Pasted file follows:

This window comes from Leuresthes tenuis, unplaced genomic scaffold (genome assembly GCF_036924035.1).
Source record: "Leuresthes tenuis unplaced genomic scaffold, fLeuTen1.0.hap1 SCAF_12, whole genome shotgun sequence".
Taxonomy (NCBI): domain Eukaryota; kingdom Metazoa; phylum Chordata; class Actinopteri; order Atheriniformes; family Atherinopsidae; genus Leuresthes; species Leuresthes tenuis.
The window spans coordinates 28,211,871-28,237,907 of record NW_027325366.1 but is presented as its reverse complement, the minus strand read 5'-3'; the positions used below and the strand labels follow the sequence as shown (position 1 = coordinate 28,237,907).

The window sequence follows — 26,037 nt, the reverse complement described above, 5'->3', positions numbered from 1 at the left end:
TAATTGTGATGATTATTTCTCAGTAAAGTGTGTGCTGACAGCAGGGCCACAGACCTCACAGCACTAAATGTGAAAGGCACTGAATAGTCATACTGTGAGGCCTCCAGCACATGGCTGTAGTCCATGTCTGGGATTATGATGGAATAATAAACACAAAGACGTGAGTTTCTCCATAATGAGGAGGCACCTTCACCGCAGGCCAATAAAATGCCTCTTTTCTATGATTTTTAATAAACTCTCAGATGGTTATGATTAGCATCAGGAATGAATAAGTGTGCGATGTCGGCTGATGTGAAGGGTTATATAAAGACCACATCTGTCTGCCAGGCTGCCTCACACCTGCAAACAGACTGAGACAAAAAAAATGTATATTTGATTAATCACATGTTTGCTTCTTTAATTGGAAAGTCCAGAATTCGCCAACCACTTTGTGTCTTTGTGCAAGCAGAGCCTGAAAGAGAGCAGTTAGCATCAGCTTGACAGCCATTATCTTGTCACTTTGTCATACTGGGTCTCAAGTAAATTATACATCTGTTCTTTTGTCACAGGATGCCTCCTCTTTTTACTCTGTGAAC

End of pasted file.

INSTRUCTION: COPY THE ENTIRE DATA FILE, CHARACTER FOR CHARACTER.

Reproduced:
This window comes from Leuresthes tenuis, unplaced genomic scaffold (genome assembly GCF_036924035.1).
Source record: "Leuresthes tenuis unplaced genomic scaffold, fLeuTen1.0.hap1 SCAF_12, whole genome shotgun sequence".
Taxonomy (NCBI): domain Eukaryota; kingdom Metazoa; phylum Chordata; class Actinopteri; order Atheriniformes; family Atherinopsidae; genus Leuresthes; species Leuresthes tenuis.
The window spans coordinates 28,211,871-28,237,907 of record NW_027325366.1 but is presented as its reverse complement, the minus strand read 5'-3'; the positions used below and the strand labels follow the sequence as shown (position 1 = coordinate 28,237,907).

The window sequence follows — 26,037 nt, the reverse complement described above, 5'->3', positions numbered from 1 at the left end:
TAATTGTGATGATTATTTCTCAGTAAAGTGTGTGCTGACAGCAGGGCCACAGACCTCACAGCACTAAATGTGAAAGGCACTGAATAGTCATACTGTGAGGCCTCCAGCACATGGCTGTAGTCCATGTCTGGGATTATGATGGAATAATAAACACAAAGACGTGAGTTTCTCCATAATGAGGAGGCACCTTCACCGCAGGCCAATAAAATGCCTCTTTTCTATGATTTTTAATAAACTCTCAGATGGTTATGATTAGCATCAGGAATGAATAAGTGTGCGATGTCGGCTGATGTGAAGGGTTATATAAAGACCACATCTGTCTGCCAGGCTGCCTCACACCTGCAAACAGACTGAGACAAAAAAAATGTATATTTGATTAATCACATGTTTGCTTCTTTAATTGGAAAGTCCAGAATTCGCCAACCACTTTGTGTCTTTGTGCAAGCAGAGCCTGAAAGAGAGCAGTTAGCATCAGCTTGACAGCCATTATCTTGTCACTTTGTCATACTGGGTCTCAAGTAAATTATACATCTGTTCTTTTGTCACAGGATGCCTCCTCTTTTTACTCTGTGAAC